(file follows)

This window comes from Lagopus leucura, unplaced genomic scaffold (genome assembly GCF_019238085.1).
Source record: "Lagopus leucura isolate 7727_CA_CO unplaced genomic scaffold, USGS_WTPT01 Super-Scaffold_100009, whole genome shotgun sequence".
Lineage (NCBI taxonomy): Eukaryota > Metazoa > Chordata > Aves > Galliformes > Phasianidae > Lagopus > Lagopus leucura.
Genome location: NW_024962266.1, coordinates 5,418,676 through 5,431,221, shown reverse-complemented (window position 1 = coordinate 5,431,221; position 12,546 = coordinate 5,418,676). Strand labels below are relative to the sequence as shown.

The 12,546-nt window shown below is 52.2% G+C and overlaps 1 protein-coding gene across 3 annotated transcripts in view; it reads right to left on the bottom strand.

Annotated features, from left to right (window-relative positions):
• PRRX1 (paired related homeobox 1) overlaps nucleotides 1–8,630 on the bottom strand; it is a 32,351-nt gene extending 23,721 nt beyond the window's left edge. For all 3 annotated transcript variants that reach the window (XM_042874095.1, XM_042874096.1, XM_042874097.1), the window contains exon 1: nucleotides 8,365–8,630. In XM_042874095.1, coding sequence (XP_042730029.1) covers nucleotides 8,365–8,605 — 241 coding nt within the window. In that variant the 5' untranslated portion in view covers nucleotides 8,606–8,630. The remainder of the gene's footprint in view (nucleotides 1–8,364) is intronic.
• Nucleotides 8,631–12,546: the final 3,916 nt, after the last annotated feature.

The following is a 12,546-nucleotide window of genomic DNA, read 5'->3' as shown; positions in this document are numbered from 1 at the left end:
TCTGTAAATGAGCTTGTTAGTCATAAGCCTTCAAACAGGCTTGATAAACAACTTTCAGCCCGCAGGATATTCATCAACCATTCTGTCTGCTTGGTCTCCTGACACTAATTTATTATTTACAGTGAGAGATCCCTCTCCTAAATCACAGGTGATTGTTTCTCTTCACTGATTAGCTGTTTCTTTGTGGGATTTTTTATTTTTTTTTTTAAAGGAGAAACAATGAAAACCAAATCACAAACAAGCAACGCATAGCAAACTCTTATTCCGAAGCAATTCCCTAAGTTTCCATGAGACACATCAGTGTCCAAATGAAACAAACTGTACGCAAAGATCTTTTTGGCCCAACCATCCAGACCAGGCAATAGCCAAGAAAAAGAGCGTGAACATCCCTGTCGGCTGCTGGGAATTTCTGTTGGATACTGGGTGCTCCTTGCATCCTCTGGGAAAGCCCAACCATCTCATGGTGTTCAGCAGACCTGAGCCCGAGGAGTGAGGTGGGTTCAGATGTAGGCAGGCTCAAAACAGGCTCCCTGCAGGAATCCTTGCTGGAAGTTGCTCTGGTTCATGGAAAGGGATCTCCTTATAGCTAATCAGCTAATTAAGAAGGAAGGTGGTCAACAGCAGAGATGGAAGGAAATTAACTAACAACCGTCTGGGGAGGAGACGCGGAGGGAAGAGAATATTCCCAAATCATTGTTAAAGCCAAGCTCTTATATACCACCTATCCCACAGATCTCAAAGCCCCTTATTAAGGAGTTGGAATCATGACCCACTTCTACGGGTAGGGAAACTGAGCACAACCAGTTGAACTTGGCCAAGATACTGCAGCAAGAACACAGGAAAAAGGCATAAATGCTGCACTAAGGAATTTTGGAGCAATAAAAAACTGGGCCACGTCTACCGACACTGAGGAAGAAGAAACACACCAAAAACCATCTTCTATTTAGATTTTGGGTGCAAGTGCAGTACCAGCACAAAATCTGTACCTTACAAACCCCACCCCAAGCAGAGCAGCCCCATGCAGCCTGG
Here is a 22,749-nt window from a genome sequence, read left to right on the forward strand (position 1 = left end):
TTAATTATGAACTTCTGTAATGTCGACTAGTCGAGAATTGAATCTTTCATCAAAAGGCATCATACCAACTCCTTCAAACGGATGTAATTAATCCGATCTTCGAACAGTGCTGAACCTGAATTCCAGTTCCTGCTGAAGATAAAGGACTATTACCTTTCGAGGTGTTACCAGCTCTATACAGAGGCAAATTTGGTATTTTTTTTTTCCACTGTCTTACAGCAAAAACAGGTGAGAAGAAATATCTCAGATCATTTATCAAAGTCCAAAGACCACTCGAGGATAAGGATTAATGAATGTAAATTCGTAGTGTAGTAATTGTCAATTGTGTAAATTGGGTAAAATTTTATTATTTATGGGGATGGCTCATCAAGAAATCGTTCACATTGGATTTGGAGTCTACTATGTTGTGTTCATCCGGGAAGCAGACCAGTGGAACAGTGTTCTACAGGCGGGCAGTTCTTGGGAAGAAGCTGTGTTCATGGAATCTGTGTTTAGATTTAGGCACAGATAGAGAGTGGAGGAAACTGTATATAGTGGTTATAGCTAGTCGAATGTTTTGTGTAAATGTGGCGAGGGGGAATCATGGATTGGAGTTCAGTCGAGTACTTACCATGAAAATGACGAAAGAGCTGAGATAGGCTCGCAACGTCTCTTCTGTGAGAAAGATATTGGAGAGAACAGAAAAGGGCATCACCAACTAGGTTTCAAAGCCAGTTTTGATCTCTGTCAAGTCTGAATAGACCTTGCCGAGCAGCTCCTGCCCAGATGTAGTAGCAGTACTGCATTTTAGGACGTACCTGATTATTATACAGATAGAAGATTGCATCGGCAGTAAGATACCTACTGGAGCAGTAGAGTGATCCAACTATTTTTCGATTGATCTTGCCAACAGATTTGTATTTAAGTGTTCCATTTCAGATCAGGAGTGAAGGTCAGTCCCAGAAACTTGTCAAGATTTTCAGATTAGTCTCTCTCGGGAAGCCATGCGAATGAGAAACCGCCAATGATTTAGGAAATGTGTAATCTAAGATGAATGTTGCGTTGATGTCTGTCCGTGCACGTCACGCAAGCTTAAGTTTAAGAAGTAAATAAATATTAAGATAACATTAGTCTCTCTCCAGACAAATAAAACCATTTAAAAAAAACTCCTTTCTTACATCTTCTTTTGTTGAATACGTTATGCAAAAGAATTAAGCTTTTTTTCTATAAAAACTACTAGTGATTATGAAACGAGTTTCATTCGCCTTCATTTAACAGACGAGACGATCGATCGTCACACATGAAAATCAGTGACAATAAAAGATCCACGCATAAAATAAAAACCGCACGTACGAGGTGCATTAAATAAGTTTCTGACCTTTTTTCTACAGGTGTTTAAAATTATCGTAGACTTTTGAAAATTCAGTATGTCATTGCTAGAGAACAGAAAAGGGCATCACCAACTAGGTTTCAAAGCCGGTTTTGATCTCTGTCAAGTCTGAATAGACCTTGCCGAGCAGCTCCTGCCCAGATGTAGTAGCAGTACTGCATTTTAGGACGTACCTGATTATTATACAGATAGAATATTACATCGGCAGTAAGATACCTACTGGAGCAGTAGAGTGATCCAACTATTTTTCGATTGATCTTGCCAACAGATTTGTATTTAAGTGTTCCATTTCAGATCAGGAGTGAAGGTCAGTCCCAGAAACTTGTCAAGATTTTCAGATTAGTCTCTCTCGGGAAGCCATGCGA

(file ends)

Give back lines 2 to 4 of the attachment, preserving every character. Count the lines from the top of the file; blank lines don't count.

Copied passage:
Source record: "Lagopus leucura isolate 7727_CA_CO unplaced genomic scaffold, USGS_WTPT01 Super-Scaffold_100009, whole genome shotgun sequence".
Lineage (NCBI taxonomy): Eukaryota > Metazoa > Chordata > Aves > Galliformes > Phasianidae > Lagopus > Lagopus leucura.
Genome location: NW_024962266.1, coordinates 5,418,676 through 5,431,221, shown reverse-complemented (window position 1 = coordinate 5,431,221; position 12,546 = coordinate 5,418,676). Strand labels below are relative to the sequence as shown.